Since loving or being partial requires dedicated work, we can’t be partial to everything. Being partial means being picky about whom and what we love.
We also debate what’s worthy of love. Partiality defines love, but also addiction. After all, if you’re addicted to a substance, you do dedicated work to maintain access to it. So what’s the difference between love and addition?
I’d argue that the only difference is in our predictions about whether a dedicated dependency will turn out well. If we think it will, we call it love or something equally positive. If we think it won’t, we call it addiction or something equally negative.
Debates about love bring us back to why we would ever call love good chemistry. We use "good chemistry as a way to stop debates about what's worth loving.
People tend to blur the difference between miraculous magic and dry science’s latest discoveries. In new age spirituality for example, starting with hippy talk, our deepest expressions of magical experiences were analogized to the latest high-tech non-magical physical phenomena: Good vibes, higher powers, feeling the energy, digging the electricity, feeling powerful forces and fields.
We confuse physical matter with heartfelt mattering to reach for what feels newest and most magical, even if it originates in the sciences, our most anti-magical approach to understanding things. We’ve done that throughout the scientific revolution. For example, when radium and x-rays were discovered, manufacturers of everyday products leapt on that whiz-bang scientific bandwagon.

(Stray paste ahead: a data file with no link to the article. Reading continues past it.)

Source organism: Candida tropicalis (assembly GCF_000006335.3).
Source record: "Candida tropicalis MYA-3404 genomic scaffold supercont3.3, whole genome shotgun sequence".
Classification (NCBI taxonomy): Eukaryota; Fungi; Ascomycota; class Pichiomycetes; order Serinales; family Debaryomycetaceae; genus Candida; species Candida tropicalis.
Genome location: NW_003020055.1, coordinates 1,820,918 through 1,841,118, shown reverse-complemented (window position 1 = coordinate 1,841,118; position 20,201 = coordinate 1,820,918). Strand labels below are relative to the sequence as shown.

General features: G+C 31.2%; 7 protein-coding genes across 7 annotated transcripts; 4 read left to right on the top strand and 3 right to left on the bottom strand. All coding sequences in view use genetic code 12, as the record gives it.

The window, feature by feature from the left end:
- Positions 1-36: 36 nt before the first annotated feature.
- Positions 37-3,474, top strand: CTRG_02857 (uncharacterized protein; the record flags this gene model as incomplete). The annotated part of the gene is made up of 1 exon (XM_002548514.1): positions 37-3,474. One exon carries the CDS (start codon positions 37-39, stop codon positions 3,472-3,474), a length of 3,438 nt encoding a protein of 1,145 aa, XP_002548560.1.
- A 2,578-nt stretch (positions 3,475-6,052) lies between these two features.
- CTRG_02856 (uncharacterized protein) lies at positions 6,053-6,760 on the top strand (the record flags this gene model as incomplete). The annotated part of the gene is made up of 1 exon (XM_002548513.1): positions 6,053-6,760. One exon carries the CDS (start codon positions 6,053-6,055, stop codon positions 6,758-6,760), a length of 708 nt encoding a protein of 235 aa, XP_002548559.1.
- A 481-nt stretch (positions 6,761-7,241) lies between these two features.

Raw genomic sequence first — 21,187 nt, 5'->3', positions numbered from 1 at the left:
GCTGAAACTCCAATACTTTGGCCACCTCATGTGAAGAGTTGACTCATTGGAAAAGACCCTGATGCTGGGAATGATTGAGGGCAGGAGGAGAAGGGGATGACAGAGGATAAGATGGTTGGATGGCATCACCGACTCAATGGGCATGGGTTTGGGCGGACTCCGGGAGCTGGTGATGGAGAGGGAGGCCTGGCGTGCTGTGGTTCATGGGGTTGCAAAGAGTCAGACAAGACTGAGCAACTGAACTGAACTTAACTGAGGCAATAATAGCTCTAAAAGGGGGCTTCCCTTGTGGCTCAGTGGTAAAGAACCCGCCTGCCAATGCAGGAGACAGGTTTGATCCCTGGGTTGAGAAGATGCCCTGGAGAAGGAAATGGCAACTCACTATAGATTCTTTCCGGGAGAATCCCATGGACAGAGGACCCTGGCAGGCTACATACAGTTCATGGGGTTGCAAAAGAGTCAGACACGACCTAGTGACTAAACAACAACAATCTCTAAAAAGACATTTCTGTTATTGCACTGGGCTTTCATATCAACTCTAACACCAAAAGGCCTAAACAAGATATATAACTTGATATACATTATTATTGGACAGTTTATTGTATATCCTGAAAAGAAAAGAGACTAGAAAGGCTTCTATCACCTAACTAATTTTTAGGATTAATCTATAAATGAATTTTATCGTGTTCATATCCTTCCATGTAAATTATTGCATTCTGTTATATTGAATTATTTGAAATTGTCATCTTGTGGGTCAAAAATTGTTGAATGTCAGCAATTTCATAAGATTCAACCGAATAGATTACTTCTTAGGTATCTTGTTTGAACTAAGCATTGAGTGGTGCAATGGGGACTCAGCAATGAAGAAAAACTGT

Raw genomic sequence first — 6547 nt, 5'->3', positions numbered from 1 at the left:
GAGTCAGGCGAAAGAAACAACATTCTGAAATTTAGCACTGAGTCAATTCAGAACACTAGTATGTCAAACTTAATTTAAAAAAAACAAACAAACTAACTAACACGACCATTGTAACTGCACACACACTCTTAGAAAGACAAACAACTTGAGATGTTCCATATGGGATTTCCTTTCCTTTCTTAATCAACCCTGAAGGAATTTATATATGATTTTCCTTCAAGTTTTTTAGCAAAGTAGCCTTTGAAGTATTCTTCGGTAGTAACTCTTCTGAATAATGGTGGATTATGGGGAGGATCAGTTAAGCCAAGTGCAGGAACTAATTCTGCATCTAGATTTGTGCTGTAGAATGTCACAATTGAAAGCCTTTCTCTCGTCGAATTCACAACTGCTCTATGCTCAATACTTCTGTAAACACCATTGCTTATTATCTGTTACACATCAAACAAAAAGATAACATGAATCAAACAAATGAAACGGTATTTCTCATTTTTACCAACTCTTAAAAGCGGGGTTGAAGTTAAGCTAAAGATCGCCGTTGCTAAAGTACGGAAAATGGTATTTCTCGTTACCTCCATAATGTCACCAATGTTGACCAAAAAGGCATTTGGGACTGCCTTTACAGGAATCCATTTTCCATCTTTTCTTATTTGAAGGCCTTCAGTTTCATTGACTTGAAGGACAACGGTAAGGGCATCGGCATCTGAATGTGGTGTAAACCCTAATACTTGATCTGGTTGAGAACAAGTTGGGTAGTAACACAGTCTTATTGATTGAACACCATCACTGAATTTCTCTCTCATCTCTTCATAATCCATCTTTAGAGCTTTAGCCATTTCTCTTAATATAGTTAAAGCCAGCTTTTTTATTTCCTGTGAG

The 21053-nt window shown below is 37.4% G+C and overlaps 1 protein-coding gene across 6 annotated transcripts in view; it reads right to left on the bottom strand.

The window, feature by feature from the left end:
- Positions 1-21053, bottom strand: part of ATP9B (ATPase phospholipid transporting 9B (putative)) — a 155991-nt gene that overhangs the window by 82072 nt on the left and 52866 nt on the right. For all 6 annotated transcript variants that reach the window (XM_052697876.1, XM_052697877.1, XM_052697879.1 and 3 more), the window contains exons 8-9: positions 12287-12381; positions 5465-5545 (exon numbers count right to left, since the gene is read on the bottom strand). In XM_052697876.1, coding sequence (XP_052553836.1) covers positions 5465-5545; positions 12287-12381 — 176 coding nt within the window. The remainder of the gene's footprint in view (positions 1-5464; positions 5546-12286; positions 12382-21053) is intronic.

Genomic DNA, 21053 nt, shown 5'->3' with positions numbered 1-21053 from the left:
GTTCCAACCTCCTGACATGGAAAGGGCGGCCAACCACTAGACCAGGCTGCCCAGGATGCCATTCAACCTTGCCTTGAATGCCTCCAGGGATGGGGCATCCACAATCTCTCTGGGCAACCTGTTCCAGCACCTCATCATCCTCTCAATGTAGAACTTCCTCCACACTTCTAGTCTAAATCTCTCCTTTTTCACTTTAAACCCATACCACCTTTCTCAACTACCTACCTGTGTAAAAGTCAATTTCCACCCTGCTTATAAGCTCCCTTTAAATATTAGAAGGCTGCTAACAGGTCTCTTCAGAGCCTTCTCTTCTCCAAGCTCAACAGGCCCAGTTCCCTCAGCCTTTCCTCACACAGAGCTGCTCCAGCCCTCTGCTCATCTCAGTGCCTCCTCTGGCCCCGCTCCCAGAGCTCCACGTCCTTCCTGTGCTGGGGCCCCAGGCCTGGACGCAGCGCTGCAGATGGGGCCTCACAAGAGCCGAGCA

We’re doing it now with quantum consciousness and quantum spiritual nonsense, as though the whiz-bang science of quantum mechanics brings us full circle to the miraculous magic of consciousness and spirit.
Why do we “gravitate” toward appeals to science, magic and sometimes the combination? I’d argue for the same reasons we “gravitate” toward determinism.
I know we claim that we don’t love determinism but I don’t believe it. I think we have a love/hate relationship with determinism. We love it when it helps us and hate it when it hurts us. We’d consider it glorious news if we were told we were guaranteed success, in other words, if our good luck was determined by fate. We love the positive unexpected but hate the negative unexpected. We do not welcome miracles, breaks from determinism that ruin our lives.
We also love determinism when it gets us off the hook, for example when we can bow out of partnership with someone we don’t find attractive by saying “Yeah, sorry, there’s just no chemistry.”
Most people don’t understand chemistry. It’s seems both magic and deterministic. "Sorry no chemistry" is like saying "the fates destined us not to be partners." Likewise saying "we've got great chemistry is like saying "fate destines us to be partners." Fate is our friend as long as we get to choose when to appeal to it.
This article barely scratches the surface on the difference between physics and life. It’s more about the symptoms and confusions than about explanations for the difference. I haven’t written articles for two months because I’ve been writing a book on the research, tentatively called “Neither Ghost Nor Machine: A Science Of Aims In an Aimless Universe.” Now that the book is close to done, I'll have more to say on the subject here.